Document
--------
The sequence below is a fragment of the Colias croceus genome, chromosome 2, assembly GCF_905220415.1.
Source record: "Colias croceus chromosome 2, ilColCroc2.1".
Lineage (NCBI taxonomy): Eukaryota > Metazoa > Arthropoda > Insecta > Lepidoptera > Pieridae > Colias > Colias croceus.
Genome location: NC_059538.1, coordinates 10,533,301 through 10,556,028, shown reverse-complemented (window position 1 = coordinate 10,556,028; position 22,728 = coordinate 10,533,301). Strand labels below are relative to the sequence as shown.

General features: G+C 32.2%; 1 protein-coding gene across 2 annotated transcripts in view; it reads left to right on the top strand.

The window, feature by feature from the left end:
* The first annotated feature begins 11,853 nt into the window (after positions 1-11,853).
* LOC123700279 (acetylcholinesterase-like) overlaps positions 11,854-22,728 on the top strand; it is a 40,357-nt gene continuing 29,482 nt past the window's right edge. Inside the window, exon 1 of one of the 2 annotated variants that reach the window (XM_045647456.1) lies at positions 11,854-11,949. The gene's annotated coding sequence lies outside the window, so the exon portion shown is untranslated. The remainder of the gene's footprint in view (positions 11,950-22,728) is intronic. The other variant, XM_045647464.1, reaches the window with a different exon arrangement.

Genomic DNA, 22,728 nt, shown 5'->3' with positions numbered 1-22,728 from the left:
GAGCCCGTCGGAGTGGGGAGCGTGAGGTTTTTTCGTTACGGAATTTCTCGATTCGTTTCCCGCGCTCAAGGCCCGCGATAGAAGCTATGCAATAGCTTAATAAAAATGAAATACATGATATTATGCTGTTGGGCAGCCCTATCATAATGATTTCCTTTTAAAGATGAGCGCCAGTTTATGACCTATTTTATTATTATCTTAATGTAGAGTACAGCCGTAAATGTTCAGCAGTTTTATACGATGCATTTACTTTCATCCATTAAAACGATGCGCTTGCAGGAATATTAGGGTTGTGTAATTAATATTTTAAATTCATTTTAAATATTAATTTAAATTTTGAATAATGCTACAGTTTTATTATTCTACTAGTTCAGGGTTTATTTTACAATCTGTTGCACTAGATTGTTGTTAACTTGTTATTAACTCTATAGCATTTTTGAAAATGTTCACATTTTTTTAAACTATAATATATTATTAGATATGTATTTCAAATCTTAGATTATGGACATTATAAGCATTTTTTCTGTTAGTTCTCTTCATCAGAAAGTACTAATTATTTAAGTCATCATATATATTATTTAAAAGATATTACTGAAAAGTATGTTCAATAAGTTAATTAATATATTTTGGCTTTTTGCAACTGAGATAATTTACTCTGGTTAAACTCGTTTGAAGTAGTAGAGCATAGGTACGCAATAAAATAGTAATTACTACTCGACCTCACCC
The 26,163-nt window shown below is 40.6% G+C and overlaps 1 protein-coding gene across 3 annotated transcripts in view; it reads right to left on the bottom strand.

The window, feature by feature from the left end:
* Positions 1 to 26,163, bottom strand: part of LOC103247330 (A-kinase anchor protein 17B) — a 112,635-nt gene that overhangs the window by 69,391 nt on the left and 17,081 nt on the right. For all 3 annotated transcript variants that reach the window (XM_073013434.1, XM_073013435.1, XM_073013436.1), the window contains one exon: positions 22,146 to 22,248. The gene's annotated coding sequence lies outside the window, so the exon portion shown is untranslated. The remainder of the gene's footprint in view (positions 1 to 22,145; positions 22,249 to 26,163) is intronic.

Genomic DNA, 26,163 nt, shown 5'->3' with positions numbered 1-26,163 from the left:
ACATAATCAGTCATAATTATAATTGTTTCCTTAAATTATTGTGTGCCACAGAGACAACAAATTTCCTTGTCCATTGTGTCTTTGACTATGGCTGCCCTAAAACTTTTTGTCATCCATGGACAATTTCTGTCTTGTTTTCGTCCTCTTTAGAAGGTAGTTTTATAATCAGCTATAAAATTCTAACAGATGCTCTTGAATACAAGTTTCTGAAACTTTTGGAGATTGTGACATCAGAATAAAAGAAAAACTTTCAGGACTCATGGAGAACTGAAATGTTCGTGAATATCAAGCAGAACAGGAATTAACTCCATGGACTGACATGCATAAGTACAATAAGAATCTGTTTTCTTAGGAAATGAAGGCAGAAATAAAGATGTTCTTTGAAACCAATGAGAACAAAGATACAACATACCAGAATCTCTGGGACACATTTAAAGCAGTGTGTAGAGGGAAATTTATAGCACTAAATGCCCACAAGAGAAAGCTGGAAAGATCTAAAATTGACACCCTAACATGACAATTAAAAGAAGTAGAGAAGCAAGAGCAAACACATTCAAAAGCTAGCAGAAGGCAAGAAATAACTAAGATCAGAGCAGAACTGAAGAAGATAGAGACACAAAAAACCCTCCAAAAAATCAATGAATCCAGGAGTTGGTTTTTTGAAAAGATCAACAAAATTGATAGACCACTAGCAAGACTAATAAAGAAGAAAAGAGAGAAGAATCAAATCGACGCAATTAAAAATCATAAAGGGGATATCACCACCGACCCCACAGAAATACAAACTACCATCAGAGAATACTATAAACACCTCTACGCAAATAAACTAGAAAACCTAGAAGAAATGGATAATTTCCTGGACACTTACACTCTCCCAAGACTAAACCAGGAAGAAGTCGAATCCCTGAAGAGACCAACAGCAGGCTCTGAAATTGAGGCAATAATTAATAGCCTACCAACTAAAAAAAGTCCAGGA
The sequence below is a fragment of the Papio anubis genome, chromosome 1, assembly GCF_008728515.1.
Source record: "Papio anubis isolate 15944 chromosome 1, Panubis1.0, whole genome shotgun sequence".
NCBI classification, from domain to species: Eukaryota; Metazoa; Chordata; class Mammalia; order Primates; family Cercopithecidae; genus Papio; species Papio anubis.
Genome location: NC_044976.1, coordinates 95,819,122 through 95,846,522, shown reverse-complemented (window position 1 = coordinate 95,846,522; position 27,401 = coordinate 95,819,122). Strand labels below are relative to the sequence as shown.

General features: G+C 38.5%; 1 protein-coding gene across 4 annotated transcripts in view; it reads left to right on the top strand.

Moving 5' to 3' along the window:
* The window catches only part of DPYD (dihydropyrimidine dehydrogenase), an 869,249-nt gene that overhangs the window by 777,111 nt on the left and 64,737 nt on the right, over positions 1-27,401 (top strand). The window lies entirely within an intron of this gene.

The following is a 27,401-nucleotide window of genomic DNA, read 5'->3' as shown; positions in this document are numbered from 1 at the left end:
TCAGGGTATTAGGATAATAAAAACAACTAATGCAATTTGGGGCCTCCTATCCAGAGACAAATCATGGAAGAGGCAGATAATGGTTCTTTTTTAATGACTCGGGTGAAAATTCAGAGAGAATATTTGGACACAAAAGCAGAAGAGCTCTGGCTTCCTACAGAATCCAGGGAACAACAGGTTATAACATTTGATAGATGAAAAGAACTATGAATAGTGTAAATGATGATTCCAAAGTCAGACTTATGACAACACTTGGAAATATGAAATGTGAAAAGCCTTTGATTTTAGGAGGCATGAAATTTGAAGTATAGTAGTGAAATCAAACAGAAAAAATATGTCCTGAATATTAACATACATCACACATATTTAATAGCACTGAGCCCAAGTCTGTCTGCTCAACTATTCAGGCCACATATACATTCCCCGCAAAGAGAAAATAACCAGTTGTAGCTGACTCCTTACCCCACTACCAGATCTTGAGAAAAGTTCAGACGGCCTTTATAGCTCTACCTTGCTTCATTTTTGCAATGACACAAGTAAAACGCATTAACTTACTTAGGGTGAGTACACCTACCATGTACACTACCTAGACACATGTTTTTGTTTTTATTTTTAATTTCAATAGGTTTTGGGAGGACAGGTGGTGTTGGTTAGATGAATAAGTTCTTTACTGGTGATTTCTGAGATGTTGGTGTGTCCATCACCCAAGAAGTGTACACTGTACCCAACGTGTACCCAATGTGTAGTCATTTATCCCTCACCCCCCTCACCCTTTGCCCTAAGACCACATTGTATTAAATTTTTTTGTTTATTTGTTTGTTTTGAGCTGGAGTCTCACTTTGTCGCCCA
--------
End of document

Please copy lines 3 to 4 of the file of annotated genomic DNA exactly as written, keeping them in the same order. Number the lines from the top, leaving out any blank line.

Lineage (NCBI taxonomy): Eukaryota > Metazoa > Arthropoda > Insecta > Lepidoptera > Pieridae > Colias > Colias croceus.
Genome location: NC_059538.1, coordinates 10,533,301 through 10,556,028, shown reverse-complemented (window position 1 = coordinate 10,556,028; position 22,728 = coordinate 10,533,301). Strand labels below are relative to the sequence as shown.